Trump Visits Ford Rawsonville Plant to Salute the Company, Workers Who Shifted Gears to Build Ventilators during Pandemic

Editor’s Note: On May 21, Executive Chairman Bill Ford addressed media and employees during the visit of President Donald Trump to the company’s Rawsonville plant. Click here to view his remarks.

RAWSONVILLE, Mich. - To acknowledge Ford’s response to the nation’s call for much-needed ventilators and medical supplies during the COVID-19 pandemic, President Donald Trump visited the Rawsonville Components Plant Thursday afternoon.

“The hard-working patriots here have made America proud and made Ford proud,” Trump told workers inside the sprawling plant. “Ventilators are a very complicated piece of equipment, very complex. One month ago, Ford didn’t build a single ventilator. Now you’re a world leader.”

Behind the president, the hum of the 1.7-million-square-foot Rawsonville plant continued as workers pressed ahead with the production of ventilators, as well as vehicle components such as hybrid battery packs, air induction systems, ignition coils, carbon canisters, air/fuel spacers and fuel pumps.

Before taking the stage, Executive Chairman Bill Ford and President and CEO Jim Hackett welcomed Trump to the facility where Bill Ford encouraged the president to wear a mask. The president wore a mask during a private viewing of three Ford GTs from over the years. Bill and Jim next led a walking tour that highlighted the company’s work in building personal protective equipment for front-line workers. 

In addition to the 50,000 ventilators Ford expects to build by mid-July, the company’s other plants also have manufactured PPE such as 32,000 powered air-purifying respirators,13 million face masks and more than 17 million face shields. Additionally, Ford is manufacturing isolation gowns and collection kits for coronavirus tests for first responders.

Ford, the most American automaker, employs more hourly workers in the U.S. than any other automaker and invests more in the country, which is why at a moment’s notice, the company was able to shift gears and put its unique manufacturing expertise to work producing lifesaving medical gear and equipment.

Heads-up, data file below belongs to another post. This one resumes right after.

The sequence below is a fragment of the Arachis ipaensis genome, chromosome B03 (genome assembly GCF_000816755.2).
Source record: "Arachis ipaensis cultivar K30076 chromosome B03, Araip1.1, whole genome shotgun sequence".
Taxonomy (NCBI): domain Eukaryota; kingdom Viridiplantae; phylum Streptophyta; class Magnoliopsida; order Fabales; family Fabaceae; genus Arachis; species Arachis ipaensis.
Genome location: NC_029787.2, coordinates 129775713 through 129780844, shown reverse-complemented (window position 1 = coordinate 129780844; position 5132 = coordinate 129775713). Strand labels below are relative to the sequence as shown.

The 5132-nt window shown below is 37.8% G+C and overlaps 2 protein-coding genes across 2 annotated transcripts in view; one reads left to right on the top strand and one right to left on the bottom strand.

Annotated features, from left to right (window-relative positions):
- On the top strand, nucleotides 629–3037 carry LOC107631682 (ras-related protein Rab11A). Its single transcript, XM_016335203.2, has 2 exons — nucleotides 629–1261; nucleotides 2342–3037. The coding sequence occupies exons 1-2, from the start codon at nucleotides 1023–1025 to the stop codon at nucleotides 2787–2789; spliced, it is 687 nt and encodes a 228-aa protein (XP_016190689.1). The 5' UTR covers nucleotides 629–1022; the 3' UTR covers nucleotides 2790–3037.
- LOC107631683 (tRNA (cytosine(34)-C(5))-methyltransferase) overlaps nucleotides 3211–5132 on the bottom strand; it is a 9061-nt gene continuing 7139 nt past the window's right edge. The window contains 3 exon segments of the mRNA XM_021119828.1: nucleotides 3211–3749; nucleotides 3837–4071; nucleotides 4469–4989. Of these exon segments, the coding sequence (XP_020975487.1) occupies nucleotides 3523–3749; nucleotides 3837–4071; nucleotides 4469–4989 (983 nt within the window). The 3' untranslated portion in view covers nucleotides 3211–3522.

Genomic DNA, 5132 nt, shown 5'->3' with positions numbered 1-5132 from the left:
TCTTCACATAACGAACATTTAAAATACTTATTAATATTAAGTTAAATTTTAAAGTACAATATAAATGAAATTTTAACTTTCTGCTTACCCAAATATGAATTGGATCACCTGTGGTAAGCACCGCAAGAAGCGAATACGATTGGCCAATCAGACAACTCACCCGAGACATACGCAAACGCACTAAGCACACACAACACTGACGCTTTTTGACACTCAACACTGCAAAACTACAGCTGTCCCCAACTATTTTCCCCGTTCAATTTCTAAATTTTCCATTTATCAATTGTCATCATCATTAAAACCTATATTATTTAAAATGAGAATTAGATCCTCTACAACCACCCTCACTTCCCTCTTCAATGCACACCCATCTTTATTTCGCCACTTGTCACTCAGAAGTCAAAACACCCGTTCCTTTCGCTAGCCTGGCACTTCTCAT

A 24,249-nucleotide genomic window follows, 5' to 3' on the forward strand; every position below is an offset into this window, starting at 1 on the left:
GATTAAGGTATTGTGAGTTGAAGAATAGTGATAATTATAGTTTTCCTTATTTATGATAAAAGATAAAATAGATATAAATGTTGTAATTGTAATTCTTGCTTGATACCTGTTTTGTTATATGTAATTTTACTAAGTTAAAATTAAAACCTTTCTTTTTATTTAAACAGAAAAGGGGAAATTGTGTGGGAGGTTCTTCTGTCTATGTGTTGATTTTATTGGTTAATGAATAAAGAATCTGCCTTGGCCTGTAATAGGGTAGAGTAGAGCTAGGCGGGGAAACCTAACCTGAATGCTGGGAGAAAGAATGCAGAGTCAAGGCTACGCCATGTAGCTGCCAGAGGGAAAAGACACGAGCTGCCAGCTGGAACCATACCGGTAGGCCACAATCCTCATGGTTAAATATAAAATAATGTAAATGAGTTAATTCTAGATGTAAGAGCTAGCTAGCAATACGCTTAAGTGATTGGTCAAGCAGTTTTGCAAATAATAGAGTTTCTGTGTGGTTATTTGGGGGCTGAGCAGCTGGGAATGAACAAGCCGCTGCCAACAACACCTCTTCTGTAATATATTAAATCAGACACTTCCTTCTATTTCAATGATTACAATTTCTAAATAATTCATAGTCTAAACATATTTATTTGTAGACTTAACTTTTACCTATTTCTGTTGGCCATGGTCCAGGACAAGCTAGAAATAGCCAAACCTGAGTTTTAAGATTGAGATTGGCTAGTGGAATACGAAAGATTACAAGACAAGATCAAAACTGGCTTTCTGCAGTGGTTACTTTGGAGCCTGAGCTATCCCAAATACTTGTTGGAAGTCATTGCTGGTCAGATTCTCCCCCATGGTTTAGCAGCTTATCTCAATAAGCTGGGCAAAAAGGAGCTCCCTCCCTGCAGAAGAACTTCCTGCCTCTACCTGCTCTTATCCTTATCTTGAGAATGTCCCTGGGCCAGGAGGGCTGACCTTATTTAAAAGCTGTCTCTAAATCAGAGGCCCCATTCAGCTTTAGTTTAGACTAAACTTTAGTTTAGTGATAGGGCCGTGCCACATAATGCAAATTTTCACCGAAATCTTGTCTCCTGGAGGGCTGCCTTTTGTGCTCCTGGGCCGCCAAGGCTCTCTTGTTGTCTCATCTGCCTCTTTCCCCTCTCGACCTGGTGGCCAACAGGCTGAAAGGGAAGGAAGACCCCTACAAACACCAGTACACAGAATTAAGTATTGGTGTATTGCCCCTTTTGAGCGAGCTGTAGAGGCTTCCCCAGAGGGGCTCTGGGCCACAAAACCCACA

“Normally at this plant we assemble components and hybrid batteries for Ford cars and trucks,” Bill told the crowd before introducing Trump. “But for the past six weeks, our employees have been assembling machines that save lives. Ford has always been a family business. But it’s not just my family. Generations of Ford employees have punched in every day, in plants like this one, building for America.”

Two Rawsonville employees joined Trump on stage as he addressed the crowd. Keith Pastrino, electrician, Gary Brabant, quality technician, as well as Adrian Price, director, Global Core Engineering for Vehicle Manufacturing, all took turns at the podium sharing their experiences in helping the effort.

“When I first heard the news that my plant was building ventilators, it only took me a minute to decide that this was my opportunity to serve my country,” Keith said. “It’s been an absolute honor.”

That sentiment was echoed throughout the building.

“It’s just incredible how fast we were able to pull this off,” said Patrick Lott, supply chain manager, as he detailed the newly constructed “clean-room” portion of the plant where the ventilators are built. “From the time we got word that we were building ventilators to the time we started producing them was about 30 days. Just incredible can-do spirit here, and it’s a real honor to be a part of it.”

Long-time Rawsonville employee Jason Porter gave credit to his coworkers, many of whom have acquired new skill sets, to mass produce the ventilators. The units, which run on compressed oxygen and do not require electricity, are comprised of about 550 parts – “all packed inside a unit that’s about the size of a toaster,” Porter said.

Back on the main stage Trump agreed.

“Every single one of these ventilators is made in the USA, with American heart, American hands and American pride,” he said. “Pretty soon you’ll be building one new ventilator every single minute. Thanks to you we’ll stockpile 100,000 new ventilators over the next few months. I consider Ford to be a national treasure.”

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